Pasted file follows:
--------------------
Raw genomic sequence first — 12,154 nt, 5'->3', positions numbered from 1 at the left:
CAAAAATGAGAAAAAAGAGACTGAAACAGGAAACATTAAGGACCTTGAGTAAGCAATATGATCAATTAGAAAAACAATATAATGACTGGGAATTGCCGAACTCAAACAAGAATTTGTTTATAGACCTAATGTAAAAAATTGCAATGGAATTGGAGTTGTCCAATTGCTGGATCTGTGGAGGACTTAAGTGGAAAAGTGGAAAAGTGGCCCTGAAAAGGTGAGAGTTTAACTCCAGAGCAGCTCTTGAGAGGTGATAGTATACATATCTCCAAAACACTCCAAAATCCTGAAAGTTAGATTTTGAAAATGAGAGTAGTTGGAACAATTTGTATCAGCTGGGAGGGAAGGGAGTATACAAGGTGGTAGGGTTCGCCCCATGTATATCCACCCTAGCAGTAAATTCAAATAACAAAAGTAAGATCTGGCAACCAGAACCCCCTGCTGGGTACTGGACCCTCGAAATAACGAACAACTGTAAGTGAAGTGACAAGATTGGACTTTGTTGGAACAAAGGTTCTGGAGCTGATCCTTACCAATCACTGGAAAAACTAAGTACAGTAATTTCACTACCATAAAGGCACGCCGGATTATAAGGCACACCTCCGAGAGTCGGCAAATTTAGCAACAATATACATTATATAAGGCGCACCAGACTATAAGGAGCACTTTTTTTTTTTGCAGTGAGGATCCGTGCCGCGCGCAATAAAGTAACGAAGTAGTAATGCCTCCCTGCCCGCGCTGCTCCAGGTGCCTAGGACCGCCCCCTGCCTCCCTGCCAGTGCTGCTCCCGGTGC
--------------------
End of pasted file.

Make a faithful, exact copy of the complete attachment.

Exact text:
Raw genomic sequence first — 12,154 nt, 5'->3', positions numbered from 1 at the left:
CAAAAATGAGAAAAAAGAGACTGAAACAGGAAACATTAAGGACCTTGAGTAAGCAATATGATCAATTAGAAAAACAATATAATGACTGGGAATTGCCGAACTCAAACAAGAATTTGTTTATAGACCTAATGTAAAAAATTGCAATGGAATTGGAGTTGTCCAATTGCTGGATCTGTGGAGGACTTAAGTGGAAAAGTGGAAAAGTGGCCCTGAAAAGGTGAGAGTTTAACTCCAGAGCAGCTCTTGAGAGGTGATAGTATACATATCTCCAAAACACTCCAAAATCCTGAAAGTTAGATTTTGAAAATGAGAGTAGTTGGAACAATTTGTATCAGCTGGGAGGGAAGGGAGTATACAAGGTGGTAGGGTTCGCCCCATGTATATCCACCCTAGCAGTAAATTCAAATAACAAAAGTAAGATCTGGCAACCAGAACCCCCTGCTGGGTACTGGACCCTCGAAATAACGAACAACTGTAAGTGAAGTGACAAGATTGGACTTTGTTGGAACAAAGGTTCTGGAGCTGATCCTTACCAATCACTGGAAAAACTAAGTACAGTAATTTCACTACCATAAAGGCACGCCGGATTATAAGGCACACCTCCGAGAGTCGGCAAATTTAGCAACAATATACATTATATAAGGCGCACCAGACTATAAGGAGCACTTTTTTTTTTTGCAGTGAGGATCCGTGCCGCGCGCAATAAAGTAACGAAGTAGTAATGCCTCCCTGCCCGCGCTGCTCCAGGTGCCTAGGACCGCCCCCTGCCTCCCTGCCAGTGCTGCTCCCGGTGC